The Regiment trained in Great Britain with the exception of a brief foray into France where the fierce Blitzkrieg waged by the Germans cost them most of their vehicles and the Regimental mascot, Little Chief. A new mascot Chief Petawawa-Much was taken on strength on October 30, 1940 with the service number C.0001. (Little Chief's number had been C.0000).
July 10, the Hasty P's, part of Canadian Army 1st Division, landed on Green Beach, Sicily and earned eight Battle Honours at the cost of many men, including a Commanding Officer.
September 3, an unopposed landing was more than made up for by a vicious running battle with seasoned German Army troops up through the Italian Peninsula as part of the British 8th Army. The Regiment earned twenty more Battle Honours at fearful cost.
The Regiment departed Italy and went to Northwest Europe and joined the 1st Canadian Army where they took active part in the liberation of Holland. Among the Regiments accomplishments was the capturing of the Dutch Summer Palace at Apeldoorn.
Farley Mowat published a history of the Regiment in WWII. "THE REGIMENT" is a worthy recounting of the Regiment's accomplishments. Mowat himself was a platoon commander in the Regiment, and later in the war, an intelligence officer in England.
The Regiment by Farley Mowat is available at the Kit shop.
A 'must read' for anyone interested in the history of the Regiment.
Please visit the Kit shop for more details.

Two companies were raised for NATO service in West Germany as part of the 27th Brigade.
Government cutbacks had the Regiment, now headquartered in Belleville, absorb the Midland Regiment, the 34th Battery, and the Argylls.
In October, more than twelve years after the end of the war, Canadian Army Orders finally announced the Regiment had been awarded 31 Battle Honours, ten of which were emblazoned onto the Regimental Colours.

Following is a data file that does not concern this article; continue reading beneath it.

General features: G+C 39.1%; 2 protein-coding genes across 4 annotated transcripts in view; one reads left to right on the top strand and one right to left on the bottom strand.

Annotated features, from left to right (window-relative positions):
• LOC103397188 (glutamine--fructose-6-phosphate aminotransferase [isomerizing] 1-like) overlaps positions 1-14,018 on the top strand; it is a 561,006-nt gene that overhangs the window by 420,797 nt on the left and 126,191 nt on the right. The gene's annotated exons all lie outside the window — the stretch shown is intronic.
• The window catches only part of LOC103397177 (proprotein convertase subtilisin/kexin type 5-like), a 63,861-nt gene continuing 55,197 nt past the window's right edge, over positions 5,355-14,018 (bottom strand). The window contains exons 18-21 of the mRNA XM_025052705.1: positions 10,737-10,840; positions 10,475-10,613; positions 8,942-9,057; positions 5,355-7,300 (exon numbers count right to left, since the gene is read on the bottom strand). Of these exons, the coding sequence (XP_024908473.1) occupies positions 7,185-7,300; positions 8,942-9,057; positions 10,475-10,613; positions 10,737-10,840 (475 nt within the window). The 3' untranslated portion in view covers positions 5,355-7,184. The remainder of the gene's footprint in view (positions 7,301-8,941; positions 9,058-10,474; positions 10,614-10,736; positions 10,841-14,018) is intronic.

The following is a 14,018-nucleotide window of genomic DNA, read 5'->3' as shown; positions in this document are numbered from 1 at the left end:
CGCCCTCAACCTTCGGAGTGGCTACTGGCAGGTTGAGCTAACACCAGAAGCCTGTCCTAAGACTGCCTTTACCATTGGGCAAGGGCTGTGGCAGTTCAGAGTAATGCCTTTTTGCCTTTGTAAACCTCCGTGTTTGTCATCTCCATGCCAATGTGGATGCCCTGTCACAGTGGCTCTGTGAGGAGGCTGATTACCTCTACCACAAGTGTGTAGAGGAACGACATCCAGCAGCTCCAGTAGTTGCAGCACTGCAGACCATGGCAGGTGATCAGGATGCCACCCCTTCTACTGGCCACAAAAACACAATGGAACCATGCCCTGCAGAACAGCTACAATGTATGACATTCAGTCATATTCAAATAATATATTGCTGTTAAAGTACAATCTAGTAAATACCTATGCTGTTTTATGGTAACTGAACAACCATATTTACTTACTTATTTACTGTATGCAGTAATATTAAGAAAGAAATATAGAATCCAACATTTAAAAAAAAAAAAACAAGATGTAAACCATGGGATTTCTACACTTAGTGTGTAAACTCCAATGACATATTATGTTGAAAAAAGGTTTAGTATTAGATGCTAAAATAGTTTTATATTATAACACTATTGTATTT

More cutbacks closed six more Regimental armouries. The armoury in Peterborough remained open, but the 50th Field Regiment and the 28th RCEME were struck off the Order of Battle and their personnel formed 'B' Company of the Hastings and Prince Edward Regiment. The regiment now occupied only two armouries.
The Cobourg Armoury officially opened it's doors in January and provided a home for 'C' Company of the Hastings & Prince Edward Regiment.

Our piece of living history. "Katie", our museum's Bren Gun carrier seen here in
the 50th Anniversary of the Regiment's homecoming Parade.

Early militia in Prince Edward County
Resent article in the The County Weekly News

This prayer was written by Major Alex Campbell, during a lull in battle.
Major Campbell was O.C. of "A" Company, Hastings & Prince Edward Regiment.
He was killed in action on December 25, 1943 at The Battle of Ortona in Italy.
Prayer before Battle
By Major Alex Campbell
When 'neath the rumble of the guns,
I lead my men against the Huns,
'Tis then I feel so all alone and weak and scared,
And oft I wonder how I dared,
Accept the task of leading men.
I wonder, worry, fret, and then I pray,
Oh God! Who promised oft
To humble men a listening ear,
Now in my spirit's troubled state,
Draw near, dear God, draw near, draw near.
Make me more willing to obey,
Help me to merit my command,
And if this be my fatal day,
Reach out, Oh God, Thy Guiding Hand,
And lead me down that deep, dark vale.
These men of mine must never know
How much afraid I really am,
Help me to lead them in the fight
So they will say, "He was a man".